|dc.description.abstract||“The Invocation of X” takes its beginning in a narrative about domestic textile handicrafts in a historical perspective. This is in turn connected to other stories: handicrafts as a political strategy, secret societies, and the shared matrix of textile and digital structures. The main intention of this work has been to investigate how textile handicrafts can be used in order to negotiate and transgress discursive borders: for example, the ideological division between domestic and public space.
The whole project is filtered through an old sampler book, a collection of images and ornaments in cross stitch. This book is used throughout the process to formulate questions around its imagery, specifically focusing on how this visual grammar has historically been part of a textile language - a way of communication that has been superseded by the written and printed word. The cross stitch sign system is therefore, here, perceived as a hidden code.
The notion of hidden information is also present in the narrative on a larger scale: how the cultural history of textile work has not always been regarded as an important key to understand our shared past. Another intention of doing this project has been to find material based work methods for processing historical facts, in order to shed new light on them in a contemporary craft and art context. This has been done through studying and articulating the similiarities between house work and textile work, textile and digital, home and publicity. This knowledge has then been fed into a practical research process based in cross stitch embroidery. The coded cross stitch images have been manipulated digitally, and the small stitches magnified into pixels in large scale patchworks.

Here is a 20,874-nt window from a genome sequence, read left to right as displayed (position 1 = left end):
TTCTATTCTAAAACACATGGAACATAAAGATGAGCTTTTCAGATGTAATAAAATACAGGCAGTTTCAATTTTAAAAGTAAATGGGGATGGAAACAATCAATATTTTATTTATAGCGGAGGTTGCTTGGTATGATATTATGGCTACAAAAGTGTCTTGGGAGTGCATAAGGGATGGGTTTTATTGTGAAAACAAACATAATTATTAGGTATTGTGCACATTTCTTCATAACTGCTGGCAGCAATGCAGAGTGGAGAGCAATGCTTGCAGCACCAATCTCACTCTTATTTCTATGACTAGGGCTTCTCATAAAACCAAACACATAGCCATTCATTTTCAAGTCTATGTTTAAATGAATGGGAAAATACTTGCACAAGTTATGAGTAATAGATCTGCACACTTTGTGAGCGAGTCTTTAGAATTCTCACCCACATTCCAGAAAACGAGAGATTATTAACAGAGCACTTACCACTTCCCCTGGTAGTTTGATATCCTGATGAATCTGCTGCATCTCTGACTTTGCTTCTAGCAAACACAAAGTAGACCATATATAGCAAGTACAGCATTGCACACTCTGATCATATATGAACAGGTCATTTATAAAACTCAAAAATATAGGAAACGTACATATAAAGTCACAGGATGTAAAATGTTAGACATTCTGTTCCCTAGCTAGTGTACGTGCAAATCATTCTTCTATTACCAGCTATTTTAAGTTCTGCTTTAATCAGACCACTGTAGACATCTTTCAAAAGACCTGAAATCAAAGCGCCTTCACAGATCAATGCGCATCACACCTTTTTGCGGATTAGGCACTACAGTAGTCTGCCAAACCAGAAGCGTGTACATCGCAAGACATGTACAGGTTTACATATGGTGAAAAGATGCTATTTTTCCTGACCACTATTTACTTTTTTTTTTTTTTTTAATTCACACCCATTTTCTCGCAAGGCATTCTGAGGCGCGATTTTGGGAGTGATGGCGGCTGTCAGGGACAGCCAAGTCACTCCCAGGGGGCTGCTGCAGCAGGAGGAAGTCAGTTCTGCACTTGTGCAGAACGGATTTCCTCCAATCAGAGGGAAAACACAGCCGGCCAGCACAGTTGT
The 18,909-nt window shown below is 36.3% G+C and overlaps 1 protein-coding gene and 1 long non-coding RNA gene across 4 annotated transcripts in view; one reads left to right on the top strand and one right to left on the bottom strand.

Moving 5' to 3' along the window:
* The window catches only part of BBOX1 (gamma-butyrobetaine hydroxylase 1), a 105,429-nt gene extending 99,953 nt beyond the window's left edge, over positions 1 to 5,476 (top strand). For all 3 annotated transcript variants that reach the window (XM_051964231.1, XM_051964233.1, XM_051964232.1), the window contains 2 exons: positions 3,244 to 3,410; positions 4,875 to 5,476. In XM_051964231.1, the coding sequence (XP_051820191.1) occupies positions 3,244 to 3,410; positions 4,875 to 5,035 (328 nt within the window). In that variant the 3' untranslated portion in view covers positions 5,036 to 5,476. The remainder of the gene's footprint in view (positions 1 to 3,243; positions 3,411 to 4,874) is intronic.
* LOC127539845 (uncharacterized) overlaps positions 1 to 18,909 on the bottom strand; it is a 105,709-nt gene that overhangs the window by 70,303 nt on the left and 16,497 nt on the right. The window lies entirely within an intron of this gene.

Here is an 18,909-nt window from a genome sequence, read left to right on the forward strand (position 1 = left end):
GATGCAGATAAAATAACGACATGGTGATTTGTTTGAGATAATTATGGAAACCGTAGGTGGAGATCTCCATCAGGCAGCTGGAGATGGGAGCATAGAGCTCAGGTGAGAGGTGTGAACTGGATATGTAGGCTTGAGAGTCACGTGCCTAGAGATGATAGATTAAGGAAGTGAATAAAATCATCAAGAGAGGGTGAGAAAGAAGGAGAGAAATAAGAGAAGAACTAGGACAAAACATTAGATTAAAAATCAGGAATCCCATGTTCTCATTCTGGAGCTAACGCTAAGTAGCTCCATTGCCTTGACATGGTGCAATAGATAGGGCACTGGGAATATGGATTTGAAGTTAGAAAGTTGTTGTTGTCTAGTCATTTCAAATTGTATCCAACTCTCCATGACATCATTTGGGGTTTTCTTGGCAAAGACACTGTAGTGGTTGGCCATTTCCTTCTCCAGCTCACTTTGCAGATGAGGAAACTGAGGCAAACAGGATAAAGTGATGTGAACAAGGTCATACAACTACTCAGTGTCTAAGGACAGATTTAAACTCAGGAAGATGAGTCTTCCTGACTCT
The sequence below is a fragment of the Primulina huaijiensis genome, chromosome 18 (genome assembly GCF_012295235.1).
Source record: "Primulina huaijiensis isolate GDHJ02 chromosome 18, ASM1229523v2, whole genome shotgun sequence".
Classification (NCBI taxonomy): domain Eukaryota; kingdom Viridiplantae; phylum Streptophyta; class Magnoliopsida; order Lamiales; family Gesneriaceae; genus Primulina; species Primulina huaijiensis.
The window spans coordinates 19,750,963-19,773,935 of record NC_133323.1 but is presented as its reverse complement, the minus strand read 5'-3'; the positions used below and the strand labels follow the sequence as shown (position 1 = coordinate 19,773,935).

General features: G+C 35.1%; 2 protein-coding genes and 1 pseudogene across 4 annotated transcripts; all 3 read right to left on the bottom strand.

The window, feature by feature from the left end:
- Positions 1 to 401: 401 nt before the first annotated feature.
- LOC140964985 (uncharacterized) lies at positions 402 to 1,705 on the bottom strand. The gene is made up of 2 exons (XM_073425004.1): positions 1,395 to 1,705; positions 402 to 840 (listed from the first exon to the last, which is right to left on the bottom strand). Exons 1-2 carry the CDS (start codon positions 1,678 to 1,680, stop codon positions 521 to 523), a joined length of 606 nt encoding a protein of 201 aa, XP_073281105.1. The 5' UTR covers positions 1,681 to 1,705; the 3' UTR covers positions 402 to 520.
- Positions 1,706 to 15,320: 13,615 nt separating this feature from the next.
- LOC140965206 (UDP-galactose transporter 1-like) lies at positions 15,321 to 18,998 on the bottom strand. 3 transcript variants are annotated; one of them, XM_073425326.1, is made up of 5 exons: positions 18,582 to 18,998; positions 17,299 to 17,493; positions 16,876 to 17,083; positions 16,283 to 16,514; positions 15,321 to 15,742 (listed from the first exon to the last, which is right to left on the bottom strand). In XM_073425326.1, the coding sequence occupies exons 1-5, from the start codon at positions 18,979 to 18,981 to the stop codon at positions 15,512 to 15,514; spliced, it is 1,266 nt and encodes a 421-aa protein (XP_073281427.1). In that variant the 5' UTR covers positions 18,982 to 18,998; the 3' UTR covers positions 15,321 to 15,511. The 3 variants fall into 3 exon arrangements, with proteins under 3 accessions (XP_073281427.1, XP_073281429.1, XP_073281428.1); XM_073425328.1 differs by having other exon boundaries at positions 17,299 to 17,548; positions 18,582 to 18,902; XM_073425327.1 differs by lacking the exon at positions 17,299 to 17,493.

The material result is an installation comprised of five large flags, a table, an embroidery hoop, a collection of books and a documentation sampler. On a personal level, this work process has led to a deeper understanding of how to integrate theory with practice, a stronger self-reliance in my way of working with objects and installations, and new ideas of possible continuations of this work that will follow me for a long time.||sv